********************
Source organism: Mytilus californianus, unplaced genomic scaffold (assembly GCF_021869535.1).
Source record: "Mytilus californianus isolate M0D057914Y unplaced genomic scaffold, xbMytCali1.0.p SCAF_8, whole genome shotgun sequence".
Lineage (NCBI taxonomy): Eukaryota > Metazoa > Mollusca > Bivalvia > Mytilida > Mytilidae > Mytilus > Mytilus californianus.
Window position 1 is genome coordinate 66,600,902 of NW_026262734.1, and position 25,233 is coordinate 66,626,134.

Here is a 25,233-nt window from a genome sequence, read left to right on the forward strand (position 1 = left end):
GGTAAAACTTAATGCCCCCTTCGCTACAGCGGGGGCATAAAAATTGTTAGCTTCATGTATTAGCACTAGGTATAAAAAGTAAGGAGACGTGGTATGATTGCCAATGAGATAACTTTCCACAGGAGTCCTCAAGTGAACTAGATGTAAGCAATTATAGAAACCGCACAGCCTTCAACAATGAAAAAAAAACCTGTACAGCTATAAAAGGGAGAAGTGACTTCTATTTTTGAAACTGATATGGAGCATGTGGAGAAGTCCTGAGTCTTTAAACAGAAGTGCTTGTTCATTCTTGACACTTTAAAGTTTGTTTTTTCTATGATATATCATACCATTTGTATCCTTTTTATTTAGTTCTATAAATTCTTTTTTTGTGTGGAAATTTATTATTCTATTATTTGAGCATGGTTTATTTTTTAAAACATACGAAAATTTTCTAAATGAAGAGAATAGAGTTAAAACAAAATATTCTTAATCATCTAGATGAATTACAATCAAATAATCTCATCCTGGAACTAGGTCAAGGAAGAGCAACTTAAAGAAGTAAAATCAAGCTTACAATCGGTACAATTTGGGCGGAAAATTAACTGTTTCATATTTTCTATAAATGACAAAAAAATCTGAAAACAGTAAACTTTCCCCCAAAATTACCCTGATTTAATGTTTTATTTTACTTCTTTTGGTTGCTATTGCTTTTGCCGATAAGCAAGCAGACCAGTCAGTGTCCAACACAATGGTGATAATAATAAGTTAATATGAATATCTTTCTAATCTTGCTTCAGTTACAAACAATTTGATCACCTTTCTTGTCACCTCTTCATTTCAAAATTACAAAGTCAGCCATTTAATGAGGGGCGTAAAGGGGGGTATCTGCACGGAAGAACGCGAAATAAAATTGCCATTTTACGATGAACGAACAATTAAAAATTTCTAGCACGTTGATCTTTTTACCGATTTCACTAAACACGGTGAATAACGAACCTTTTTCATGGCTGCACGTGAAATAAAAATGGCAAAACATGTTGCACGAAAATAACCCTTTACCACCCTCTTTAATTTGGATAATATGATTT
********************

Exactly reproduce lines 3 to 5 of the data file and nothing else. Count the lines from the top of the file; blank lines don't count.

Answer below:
Lineage (NCBI taxonomy): Eukaryota > Metazoa > Mollusca > Bivalvia > Mytilida > Mytilidae > Mytilus > Mytilus californianus.
Window position 1 is genome coordinate 66,600,902 of NW_026262734.1, and position 25,233 is coordinate 66,626,134.

Here is a 25,233-nt window from a genome sequence, read left to right on the forward strand (position 1 = left end):